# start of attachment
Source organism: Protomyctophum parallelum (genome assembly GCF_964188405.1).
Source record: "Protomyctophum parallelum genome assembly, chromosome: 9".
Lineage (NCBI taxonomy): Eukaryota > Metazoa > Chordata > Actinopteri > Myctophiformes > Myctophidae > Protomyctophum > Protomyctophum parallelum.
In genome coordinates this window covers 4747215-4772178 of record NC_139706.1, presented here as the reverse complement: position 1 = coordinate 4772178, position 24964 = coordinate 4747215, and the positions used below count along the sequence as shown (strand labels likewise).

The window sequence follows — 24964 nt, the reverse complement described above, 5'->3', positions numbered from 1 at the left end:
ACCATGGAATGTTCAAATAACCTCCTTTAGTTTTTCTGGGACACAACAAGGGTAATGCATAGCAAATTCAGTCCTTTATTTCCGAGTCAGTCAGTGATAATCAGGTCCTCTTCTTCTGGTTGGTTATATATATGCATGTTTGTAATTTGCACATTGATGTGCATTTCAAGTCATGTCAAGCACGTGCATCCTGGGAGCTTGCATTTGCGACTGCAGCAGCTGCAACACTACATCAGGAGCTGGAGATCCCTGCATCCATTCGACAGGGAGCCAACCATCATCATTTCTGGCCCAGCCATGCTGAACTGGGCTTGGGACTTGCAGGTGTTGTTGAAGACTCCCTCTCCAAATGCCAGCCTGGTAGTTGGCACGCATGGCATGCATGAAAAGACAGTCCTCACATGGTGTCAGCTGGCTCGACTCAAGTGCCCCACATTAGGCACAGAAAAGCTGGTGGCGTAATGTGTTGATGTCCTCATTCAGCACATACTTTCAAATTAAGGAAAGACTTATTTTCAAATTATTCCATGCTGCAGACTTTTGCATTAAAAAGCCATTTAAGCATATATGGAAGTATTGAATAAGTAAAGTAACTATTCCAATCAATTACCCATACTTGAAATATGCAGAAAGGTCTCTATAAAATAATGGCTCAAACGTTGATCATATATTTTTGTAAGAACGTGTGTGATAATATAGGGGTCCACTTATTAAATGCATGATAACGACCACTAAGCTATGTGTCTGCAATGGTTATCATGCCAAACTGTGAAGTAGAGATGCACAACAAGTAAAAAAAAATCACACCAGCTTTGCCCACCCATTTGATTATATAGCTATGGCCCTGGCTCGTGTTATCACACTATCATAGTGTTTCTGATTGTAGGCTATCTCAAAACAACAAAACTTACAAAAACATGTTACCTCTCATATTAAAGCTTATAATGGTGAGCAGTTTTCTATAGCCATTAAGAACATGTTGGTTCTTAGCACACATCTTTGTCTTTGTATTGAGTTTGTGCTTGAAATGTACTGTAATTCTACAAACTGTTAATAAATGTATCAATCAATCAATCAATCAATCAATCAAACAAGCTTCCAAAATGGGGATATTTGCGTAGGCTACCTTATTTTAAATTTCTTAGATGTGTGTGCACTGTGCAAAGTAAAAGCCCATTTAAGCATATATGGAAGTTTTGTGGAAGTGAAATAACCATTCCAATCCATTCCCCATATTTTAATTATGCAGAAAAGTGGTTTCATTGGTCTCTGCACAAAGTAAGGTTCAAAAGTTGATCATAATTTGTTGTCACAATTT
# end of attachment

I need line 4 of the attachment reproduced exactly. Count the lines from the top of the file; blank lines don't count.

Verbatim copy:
In genome coordinates this window covers 4747215-4772178 of record NC_139706.1, presented here as the reverse complement: position 1 = coordinate 4772178, position 24964 = coordinate 4747215, and the positions used below count along the sequence as shown (strand labels likewise).